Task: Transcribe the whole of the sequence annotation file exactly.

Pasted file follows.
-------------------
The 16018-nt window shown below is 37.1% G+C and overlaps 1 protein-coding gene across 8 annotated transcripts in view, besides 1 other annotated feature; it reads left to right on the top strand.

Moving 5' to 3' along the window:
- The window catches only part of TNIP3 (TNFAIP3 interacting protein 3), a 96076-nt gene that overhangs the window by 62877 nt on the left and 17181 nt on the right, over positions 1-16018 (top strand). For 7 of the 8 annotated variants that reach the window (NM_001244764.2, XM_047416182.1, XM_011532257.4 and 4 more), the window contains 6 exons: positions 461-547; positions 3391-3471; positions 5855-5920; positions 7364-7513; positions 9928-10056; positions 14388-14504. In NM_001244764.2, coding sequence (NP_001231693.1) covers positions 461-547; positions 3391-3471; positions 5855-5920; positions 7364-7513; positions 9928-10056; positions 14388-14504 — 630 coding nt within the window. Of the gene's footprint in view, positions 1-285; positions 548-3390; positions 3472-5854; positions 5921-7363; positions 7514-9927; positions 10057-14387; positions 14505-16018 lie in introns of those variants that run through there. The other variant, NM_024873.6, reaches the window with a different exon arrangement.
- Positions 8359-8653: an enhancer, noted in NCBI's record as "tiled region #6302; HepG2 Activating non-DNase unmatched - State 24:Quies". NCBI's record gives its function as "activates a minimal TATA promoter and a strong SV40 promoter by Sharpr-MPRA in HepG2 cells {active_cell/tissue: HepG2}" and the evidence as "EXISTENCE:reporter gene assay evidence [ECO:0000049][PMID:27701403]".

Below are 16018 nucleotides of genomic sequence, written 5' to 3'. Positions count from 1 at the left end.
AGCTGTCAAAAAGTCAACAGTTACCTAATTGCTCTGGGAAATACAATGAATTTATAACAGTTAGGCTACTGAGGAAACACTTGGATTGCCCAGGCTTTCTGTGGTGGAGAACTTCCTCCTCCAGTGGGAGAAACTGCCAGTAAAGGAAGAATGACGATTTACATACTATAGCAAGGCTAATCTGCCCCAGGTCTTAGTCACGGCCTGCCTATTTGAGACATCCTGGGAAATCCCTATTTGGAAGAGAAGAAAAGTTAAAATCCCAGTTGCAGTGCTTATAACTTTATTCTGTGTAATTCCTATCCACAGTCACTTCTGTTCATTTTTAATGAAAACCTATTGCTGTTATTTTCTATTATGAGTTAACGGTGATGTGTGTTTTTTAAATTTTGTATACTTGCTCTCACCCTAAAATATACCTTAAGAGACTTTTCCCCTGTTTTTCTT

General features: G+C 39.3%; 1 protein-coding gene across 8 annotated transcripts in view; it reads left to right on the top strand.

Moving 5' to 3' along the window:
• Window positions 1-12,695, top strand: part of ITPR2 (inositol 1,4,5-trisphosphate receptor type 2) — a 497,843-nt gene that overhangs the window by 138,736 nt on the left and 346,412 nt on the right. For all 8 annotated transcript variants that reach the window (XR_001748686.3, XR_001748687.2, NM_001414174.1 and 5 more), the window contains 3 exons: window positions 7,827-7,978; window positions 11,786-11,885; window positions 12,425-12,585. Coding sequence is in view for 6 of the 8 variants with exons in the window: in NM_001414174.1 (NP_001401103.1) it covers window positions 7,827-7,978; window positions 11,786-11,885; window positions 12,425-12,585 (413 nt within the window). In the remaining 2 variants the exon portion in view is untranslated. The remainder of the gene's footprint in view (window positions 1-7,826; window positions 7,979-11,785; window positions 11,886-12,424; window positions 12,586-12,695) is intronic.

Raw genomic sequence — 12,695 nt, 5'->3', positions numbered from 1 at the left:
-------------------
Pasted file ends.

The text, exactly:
The 16018-nt window shown below is 37.1% G+C and overlaps 1 protein-coding gene across 8 annotated transcripts in view, besides 1 other annotated feature; it reads left to right on the top strand.

Moving 5' to 3' along the window:
- The window catches only part of TNIP3 (TNFAIP3 interacting protein 3), a 96076-nt gene that overhangs the window by 62877 nt on the left and 17181 nt on the right, over positions 1-16018 (top strand). For 7 of the 8 annotated variants that reach the window (NM_001244764.2, XM_047416182.1, XM_011532257.4 and 4 more), the window contains 6 exons: positions 461-547; positions 3391-3471; positions 5855-5920; positions 7364-7513; positions 9928-10056; positions 14388-14504. In NM_001244764.2, coding sequence (NP_001231693.1) covers positions 461-547; positions 3391-3471; positions 5855-5920; positions 7364-7513; positions 9928-10056; positions 14388-14504 — 630 coding nt within the window. Of the gene's footprint in view, positions 1-285; positions 548-3390; positions 3472-5854; positions 5921-7363; positions 7514-9927; positions 10057-14387; positions 14505-16018 lie in introns of those variants that run through there. The other variant, NM_024873.6, reaches the window with a different exon arrangement.
- Positions 8359-8653: an enhancer, noted in NCBI's record as "tiled region #6302; HepG2 Activating non-DNase unmatched - State 24:Quies". NCBI's record gives its function as "activates a minimal TATA promoter and a strong SV40 promoter by Sharpr-MPRA in HepG2 cells {active_cell/tissue: HepG2}" and the evidence as "EXISTENCE:reporter gene assay evidence [ECO:0000049][PMID:27701403]".

Below are 16018 nucleotides of genomic sequence, written 5' to 3'. Positions count from 1 at the left end.
AGCTGTCAAAAAGTCAACAGTTACCTAATTGCTCTGGGAAATACAATGAATTTATAACAGTTAGGCTACTGAGGAAACACTTGGATTGCCCAGGCTTTCTGTGGTGGAGAACTTCCTCCTCCAGTGGGAGAAACTGCCAGTAAAGGAAGAATGACGATTTACATACTATAGCAAGGCTAATCTGCCCCAGGTCTTAGTCACGGCCTGCCTATTTGAGACATCCTGGGAAATCCCTATTTGGAAGAGAAGAAAAGTTAAAATCCCAGTTGCAGTGCTTATAACTTTATTCTGTGTAATTCCTATCCACAGTCACTTCTGTTCATTTTTAATGAAAACCTATTGCTGTTATTTTCTATTATGAGTTAACGGTGATGTGTGTTTTTTAAATTTTGTATACTTGCTCTCACCCTAAAATATACCTTAAGAGACTTTTCCCCTGTTTTTCTT

General features: G+C 39.3%; 1 protein-coding gene across 8 annotated transcripts in view; it reads left to right on the top strand.

Moving 5' to 3' along the window:
• Window positions 1-12,695, top strand: part of ITPR2 (inositol 1,4,5-trisphosphate receptor type 2) — a 497,843-nt gene that overhangs the window by 138,736 nt on the left and 346,412 nt on the right. For all 8 annotated transcript variants that reach the window (XR_001748686.3, XR_001748687.2, NM_001414174.1 and 5 more), the window contains 3 exons: window positions 7,827-7,978; window positions 11,786-11,885; window positions 12,425-12,585. Coding sequence is in view for 6 of the 8 variants with exons in the window: in NM_001414174.1 (NP_001401103.1) it covers window positions 7,827-7,978; window positions 11,786-11,885; window positions 12,425-12,585 (413 nt within the window). In the remaining 2 variants the exon portion in view is untranslated. The remainder of the gene's footprint in view (window positions 1-7,826; window positions 7,979-11,785; window positions 11,886-12,424; window positions 12,586-12,695) is intronic.

Raw genomic sequence — 12,695 nt, 5'->3', positions numbered from 1 at the left: